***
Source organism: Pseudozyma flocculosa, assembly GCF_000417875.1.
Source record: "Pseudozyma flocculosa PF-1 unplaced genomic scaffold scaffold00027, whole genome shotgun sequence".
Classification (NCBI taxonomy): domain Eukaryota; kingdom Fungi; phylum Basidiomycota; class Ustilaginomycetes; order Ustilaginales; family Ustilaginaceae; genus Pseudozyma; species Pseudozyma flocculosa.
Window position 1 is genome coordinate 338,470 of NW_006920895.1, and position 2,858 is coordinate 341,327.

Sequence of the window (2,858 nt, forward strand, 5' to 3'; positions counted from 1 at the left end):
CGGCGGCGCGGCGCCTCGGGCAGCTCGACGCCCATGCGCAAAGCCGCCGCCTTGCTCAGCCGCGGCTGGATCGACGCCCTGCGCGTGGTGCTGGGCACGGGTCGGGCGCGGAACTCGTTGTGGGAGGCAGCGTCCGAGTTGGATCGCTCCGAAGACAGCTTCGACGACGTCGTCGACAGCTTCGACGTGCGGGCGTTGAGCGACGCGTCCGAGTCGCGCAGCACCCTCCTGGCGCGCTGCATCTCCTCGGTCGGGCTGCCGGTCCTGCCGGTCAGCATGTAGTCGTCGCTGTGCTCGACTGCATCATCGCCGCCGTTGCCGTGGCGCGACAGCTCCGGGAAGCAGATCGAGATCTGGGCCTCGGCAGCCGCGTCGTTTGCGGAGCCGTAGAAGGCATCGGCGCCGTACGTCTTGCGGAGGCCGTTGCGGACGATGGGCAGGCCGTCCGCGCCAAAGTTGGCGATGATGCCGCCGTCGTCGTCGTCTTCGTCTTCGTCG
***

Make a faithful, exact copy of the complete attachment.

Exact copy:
Source organism: Pseudozyma flocculosa, assembly GCF_000417875.1.
Source record: "Pseudozyma flocculosa PF-1 unplaced genomic scaffold scaffold00027, whole genome shotgun sequence".
Classification (NCBI taxonomy): domain Eukaryota; kingdom Fungi; phylum Basidiomycota; class Ustilaginomycetes; order Ustilaginales; family Ustilaginaceae; genus Pseudozyma; species Pseudozyma flocculosa.
Window position 1 is genome coordinate 338,470 of NW_006920895.1, and position 2,858 is coordinate 341,327.

Sequence of the window (2,858 nt, forward strand, 5' to 3'; positions counted from 1 at the left end):
CGGCGGCGCGGCGCCTCGGGCAGCTCGACGCCCATGCGCAAAGCCGCCGCCTTGCTCAGCCGCGGCTGGATCGACGCCCTGCGCGTGGTGCTGGGCACGGGTCGGGCGCGGAACTCGTTGTGGGAGGCAGCGTCCGAGTTGGATCGCTCCGAAGACAGCTTCGACGACGTCGTCGACAGCTTCGACGTGCGGGCGTTGAGCGACGCGTCCGAGTCGCGCAGCACCCTCCTGGCGCGCTGCATCTCCTCGGTCGGGCTGCCGGTCCTGCCGGTCAGCATGTAGTCGTCGCTGTGCTCGACTGCATCATCGCCGCCGTTGCCGTGGCGCGACAGCTCCGGGAAGCAGATCGAGATCTGGGCCTCGGCAGCCGCGTCGTTTGCGGAGCCGTAGAAGGCATCGGCGCCGTACGTCTTGCGGAGGCCGTTGCGGACGATGGGCAGGCCGTCCGCGCCAAAGTTGGCGATGATGCCGCCGTCGTCGTCGTCTTCGTCTTCGTCG